- if you have an oddly shaped seatpost this might not fit on your bike
- mount the rear light on your seatpost in such a way that it can be seen from behind
Here is an article in which I reviewed a seatpost mounted bike rack. You may find some valuable information in it.
Mounting a backpack directly on the rear bike rack?
Placing the backpack directly on the bike rack with bungee cords is possible, but can be risky because the spokes can catch the strap and block the wheel. When I started bike commuting I tried it a few times. It wasn’t long before the bungee cord got unhooked and stuck in between the spokes. The rest is history…
I would discourage you from habitually carrying your backpack on the bike rack. It might be a solution if you’re stuck, but don’t rely on this method long term.
As mentioned earlier, if you are a backpack user you can put a basket on your rack and place the backpack in it. This is completely safe and hassle free.
If keeping a basket on your bike feels weird, you can find backpacks that convert into a pannier. I haven’t used them personally, but people seem to like them. They look just like a regular backpack but have a pair of clips which allow you to attach them to the rack.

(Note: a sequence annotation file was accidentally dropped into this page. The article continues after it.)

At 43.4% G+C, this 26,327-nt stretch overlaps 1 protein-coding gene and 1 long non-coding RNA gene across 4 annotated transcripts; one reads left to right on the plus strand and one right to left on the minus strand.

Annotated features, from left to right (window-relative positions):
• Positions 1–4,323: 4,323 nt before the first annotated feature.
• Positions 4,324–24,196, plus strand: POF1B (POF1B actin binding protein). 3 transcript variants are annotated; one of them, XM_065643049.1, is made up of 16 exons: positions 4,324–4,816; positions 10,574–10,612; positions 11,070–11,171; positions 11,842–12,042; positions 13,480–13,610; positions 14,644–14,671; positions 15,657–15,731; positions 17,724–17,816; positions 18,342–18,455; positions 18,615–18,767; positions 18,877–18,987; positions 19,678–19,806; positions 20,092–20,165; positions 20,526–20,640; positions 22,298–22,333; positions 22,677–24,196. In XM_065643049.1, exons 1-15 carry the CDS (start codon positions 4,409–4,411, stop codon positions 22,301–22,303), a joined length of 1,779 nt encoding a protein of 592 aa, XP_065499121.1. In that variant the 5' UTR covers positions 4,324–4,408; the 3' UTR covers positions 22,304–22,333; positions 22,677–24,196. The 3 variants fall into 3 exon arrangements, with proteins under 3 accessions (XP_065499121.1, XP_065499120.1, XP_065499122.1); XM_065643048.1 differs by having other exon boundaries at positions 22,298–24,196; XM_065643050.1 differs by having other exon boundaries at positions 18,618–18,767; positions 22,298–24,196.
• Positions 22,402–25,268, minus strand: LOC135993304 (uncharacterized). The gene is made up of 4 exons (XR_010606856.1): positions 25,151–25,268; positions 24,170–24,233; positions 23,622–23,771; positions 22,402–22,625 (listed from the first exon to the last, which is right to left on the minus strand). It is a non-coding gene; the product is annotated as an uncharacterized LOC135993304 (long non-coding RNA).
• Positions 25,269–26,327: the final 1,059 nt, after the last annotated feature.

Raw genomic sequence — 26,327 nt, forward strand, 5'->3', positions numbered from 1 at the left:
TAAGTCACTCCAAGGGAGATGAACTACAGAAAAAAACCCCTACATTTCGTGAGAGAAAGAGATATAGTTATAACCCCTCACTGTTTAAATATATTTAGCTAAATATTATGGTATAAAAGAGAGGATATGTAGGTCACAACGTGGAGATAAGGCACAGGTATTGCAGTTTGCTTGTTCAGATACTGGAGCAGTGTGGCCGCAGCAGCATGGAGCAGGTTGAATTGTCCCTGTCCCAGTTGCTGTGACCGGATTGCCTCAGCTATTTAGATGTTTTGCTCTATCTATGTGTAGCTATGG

2 bonus tips to carry oversized cargo
Cargo bikes are designed to carry heavy loads and big items. You can even fit larger musical instruments, several crates or big boxes on them. If you regularly carry large things, you should consider whether a cargo bike is a worthwhile investment for you.
If you don’t want to spend thousands of dollars on a cargo bike but want to bring heavy and bulky items you can also use a bike trailer. This is a method I’m familiar with as I often ride my bike with the trailer attached to do shopping. I can carry a whole week’s worth of groceries for our family of 7. This would be impossible with a pannier regardless of its size.
My favorite bike commuting products
Here are some of the products I love using for bike commuting. They make riding so much more fun and enjoyable.
Ergon GP5 Bar End Grips: These are super comfortable, ergonomic grips that offer me two extra hand positions on my flat bar bicycle. They also offer a much more comfortable grip that helps distribute my weight on the handlebar better.
Bar end mirrors: If you ride much among cars then a bar end mirror can make riding much safer. You don’t have to turn around every single time to check on the traffic coming from behind.
Bike lights from Cateye. This is essential year-round. I recommend going for a more powerful light than just a to-be-seen light. I like the 800-lumen ones from Cateye because they are affordable, portable, and still, give out plenty of light so I can see where I’m going even in pitch dark. The battery lasts for a long time too, and it’s USB rechargeable.
Bike rack. This bike rack from Dirza is great because I can put it on almost any bicycle regardless of whether they have mounting points for racks or not. I can leave it on my bike for commuting or take it off for weekend rides or whenever I don’t need a rack.
If you want to check out my full list of recommended products, you visit my recommended gear page.